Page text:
Sarajevo is Europe without tourists. A stroll downtown takes you through time, from the Baščaršija district, with its 16th-century mosque and tiny Ottoman-era shops, into the Austro-Hungarian quarter, and finally to Yugoslavian-era apartment blocks. Sidewalk cafés serve strong coffee to residents reclaiming their city from its recent history of conflict. The Miljacka River flows beneath graceful bridges, and you won’t see a Starbucks anywhere. Go now, before word gets out.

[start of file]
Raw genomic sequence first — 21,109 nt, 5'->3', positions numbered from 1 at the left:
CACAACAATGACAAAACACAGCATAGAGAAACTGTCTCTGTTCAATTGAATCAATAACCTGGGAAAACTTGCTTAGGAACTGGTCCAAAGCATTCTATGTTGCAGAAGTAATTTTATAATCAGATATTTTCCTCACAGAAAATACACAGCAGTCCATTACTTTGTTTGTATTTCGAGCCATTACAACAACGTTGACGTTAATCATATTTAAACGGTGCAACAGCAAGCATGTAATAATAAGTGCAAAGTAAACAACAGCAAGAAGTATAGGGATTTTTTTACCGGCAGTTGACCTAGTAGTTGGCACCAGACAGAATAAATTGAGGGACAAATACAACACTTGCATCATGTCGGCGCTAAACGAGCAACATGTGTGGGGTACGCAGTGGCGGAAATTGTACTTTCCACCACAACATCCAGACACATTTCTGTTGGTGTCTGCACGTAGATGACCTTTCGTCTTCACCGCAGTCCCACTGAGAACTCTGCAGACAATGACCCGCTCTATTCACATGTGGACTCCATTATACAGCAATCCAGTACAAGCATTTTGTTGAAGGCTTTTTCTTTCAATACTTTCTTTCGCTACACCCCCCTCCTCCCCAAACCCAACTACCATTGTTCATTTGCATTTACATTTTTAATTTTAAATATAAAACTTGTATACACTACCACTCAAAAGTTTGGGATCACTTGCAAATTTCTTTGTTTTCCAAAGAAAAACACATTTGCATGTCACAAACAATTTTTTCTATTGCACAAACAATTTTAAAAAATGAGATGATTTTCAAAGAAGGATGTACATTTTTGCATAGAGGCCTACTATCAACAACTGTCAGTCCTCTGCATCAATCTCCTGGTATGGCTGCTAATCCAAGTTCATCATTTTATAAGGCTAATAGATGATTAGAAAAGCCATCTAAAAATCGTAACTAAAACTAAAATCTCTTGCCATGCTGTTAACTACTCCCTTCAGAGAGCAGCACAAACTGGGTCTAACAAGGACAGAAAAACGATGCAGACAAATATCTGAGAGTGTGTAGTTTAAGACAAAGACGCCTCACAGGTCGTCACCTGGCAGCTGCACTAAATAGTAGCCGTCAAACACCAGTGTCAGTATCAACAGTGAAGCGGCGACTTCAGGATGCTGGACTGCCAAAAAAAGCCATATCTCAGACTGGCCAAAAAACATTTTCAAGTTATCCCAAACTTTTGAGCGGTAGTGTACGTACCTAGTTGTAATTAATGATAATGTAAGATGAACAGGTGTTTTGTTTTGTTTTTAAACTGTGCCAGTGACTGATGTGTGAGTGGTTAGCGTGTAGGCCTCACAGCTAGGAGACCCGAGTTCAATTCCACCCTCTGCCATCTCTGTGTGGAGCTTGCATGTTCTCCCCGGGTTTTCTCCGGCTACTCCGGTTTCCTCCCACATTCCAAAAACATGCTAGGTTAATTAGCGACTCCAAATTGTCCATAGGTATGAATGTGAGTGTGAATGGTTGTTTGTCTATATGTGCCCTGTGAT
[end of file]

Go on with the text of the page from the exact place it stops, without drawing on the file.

The siege of Sarajevo during the Bosnian War provided the enduring image of the city for many Westerners. Bullet casings from that conflict have been turned into pens and vases, symbolic souvenirs of the city’s healing. Pick one up on Kazandžiluk (Coppersmith’s Alley) in the Baščaršija quarter.
Built in 1882, the Hotel Europe evokes the elegance of the Austro-Hungarian empire, with wood panels and chandeliers in its Viennese Café, and brocade fabrics in its “royal style” guest rooms. Just a block away is bustling, pedestrian-only Ferhadija Street.
Josip Broz Tito ruled Yugoslavia from World War II until his death in 1980. Today he’s a pop-culture icon, celebrated on mugs and T-shirts and at Café Tito, a spot behind the National Museum where students born after his reign get their caffeine fixes.